Search Images Maps Play YouTube News Gmail Drive More »
Sign in
Screen reader users: click this link for accessible mode. Accessible mode has the same essential features but works better with your reader.

Patents

  1. Advanced Patent Search
Publication numberUS20060292987 A1
Publication typeApplication
Application numberUS 11/167,619
Publication dateDec 28, 2006
Filing dateJun 27, 2005
Priority dateJun 27, 2005
Also published asEP1908175A2, EP1908175A4, WO2007002810A2, WO2007002810A3
Publication number11167619, 167619, US 2006/0292987 A1, US 2006/292987 A1, US 20060292987 A1, US 20060292987A1, US 2006292987 A1, US 2006292987A1, US-A1-20060292987, US-A1-2006292987, US2006/0292987A1, US2006/292987A1, US20060292987 A1, US20060292987A1, US2006292987 A1, US2006292987A1
InventorsLior Ophir, Arik Klein, Itay Sherman, Yigal Bitran
Original AssigneeLior Ophir, Arik Klein, Itay Sherman, Yigal Bitran
Export CitationBiBTeX, EndNote, RefMan
External Links: USPTO, USPTO Assignment, Espacenet
Method of wireless local area network and Bluetooth network coexistence in a collocated device
US 20060292987 A1
Abstract
A collated wireless local area network/Bluetooth (WLAN/BT) device avoids radio interference between the two wireless systems by collaborative coexistence mechanisms. The collocated WLAN/BT device and coexistence methods include time division multiplexing based on various operating states of the collocated WLAN and BT systems, respectively. Such operating states include the transmission of low priority WLAN and BT data signals during WLAN and BT periods, the sleep mode of the collocated WLAN system, transmission of high priority data signals from the collocated BT system during time division multiplexed WLAN and BT periods, the transition of the collocated BT system from an active state to an idle state, and the transition of the collocated WLAN system from an active state to an idle state.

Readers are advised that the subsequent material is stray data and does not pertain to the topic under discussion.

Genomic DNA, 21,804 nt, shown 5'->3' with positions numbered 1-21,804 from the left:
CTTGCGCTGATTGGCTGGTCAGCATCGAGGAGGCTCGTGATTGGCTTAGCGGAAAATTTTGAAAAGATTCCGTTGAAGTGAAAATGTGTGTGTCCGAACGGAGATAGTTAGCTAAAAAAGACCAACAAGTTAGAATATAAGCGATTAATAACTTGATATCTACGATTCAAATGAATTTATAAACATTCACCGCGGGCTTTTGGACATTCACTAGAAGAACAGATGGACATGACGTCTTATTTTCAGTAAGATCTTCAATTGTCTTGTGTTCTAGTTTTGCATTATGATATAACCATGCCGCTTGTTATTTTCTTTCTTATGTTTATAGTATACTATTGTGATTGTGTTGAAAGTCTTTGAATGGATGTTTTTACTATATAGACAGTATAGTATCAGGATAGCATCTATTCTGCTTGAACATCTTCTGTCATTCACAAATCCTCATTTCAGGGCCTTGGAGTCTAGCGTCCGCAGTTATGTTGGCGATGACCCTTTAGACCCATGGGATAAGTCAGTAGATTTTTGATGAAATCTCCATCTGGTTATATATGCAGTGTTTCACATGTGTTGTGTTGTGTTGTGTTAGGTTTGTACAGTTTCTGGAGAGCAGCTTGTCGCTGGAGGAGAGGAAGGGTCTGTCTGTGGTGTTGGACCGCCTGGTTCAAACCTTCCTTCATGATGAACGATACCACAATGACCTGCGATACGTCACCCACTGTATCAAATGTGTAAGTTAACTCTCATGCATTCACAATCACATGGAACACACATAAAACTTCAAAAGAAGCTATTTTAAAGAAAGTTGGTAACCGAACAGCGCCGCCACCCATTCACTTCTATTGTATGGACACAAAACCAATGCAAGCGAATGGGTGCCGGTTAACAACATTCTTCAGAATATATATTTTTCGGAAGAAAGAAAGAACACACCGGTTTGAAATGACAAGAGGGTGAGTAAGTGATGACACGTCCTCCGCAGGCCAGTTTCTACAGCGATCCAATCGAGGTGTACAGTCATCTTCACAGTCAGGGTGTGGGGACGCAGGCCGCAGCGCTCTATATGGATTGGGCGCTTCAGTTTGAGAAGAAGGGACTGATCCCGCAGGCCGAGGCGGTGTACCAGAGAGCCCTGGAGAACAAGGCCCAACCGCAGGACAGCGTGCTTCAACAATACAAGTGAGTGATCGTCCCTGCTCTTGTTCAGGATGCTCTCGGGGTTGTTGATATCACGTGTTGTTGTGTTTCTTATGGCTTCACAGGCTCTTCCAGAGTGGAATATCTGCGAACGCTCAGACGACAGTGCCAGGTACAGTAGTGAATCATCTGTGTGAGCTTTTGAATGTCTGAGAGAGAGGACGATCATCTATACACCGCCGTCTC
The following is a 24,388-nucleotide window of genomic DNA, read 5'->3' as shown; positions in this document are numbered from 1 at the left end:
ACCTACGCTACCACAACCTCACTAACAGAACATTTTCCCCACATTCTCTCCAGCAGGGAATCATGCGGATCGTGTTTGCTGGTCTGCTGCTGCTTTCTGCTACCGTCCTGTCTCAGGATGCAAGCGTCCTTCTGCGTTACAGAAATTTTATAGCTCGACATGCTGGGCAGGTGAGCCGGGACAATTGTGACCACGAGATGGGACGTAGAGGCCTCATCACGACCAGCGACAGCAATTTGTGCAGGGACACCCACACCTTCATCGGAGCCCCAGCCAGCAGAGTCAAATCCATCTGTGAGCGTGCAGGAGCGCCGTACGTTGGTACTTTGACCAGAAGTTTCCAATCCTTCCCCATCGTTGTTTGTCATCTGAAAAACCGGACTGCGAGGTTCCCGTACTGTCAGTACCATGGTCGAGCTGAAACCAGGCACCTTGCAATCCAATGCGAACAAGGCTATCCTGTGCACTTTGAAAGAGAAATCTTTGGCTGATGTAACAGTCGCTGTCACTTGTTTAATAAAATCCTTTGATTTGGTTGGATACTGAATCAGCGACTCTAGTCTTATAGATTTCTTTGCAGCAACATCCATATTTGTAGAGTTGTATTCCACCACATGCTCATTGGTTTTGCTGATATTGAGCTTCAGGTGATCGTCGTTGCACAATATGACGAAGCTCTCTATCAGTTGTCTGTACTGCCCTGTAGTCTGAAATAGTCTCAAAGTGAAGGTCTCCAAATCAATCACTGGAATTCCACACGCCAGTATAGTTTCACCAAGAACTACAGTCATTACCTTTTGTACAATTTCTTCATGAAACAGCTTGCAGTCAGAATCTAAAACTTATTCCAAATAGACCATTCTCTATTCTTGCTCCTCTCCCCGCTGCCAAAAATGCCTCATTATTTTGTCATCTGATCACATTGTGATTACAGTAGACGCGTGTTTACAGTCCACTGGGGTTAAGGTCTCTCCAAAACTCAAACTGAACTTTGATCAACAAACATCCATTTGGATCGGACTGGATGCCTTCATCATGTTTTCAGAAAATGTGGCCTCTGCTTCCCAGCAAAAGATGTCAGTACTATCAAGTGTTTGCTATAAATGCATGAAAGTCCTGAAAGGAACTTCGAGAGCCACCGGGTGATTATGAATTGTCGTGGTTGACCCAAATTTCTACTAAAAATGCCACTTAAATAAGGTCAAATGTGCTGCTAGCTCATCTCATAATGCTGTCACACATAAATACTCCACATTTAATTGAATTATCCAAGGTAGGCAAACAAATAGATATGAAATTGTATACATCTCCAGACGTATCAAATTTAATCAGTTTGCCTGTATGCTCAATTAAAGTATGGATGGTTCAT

Images(5)
Previous page
Next page
Claims(18)
1. A collocated wireless local area network/Bluetooth (WLAN/BT) device, comprising:
a WLAN system including a coexistence master;
a BT system including a timing block, which signals a state of the BT system;
a BT radio shut-down signal output from the coexistence master to the BT system;
a timing signal output from the BT system to the coexistence master of the WLAN system, the timing signal indicating a state corresponding to either transmission or reception by the BT system; and
an algorithm residing in the coexistence master, the algorithm providing time division multiplexing of BT and WLAN signals to avoid radio interference.
2. The collocated WLAN/BT device of claim 1, further comprising:
a high priority data signal output from the BT system to the coexistence master of the WLAN system, the high priority data signal indicating that transmissions by the WLAN system are disabled.
3. A method of wireless local area network/Bluetooth (WLAN/BT) coexistence for a collocated WLAN/BT device, the method comprising:
time division multiplexing of WLAN and BT transmissions from a collocated WLAN system and a collocated BT system, respectively, the time division multiplexing including a WLAN period and a BT period, wherein
during the WLAN period, transmission and reception of frames from an access point to the collocated WLAN system and from the collocated WLAN system to the access point are allowed, while transmissions by the collocated BT system are not allowed, and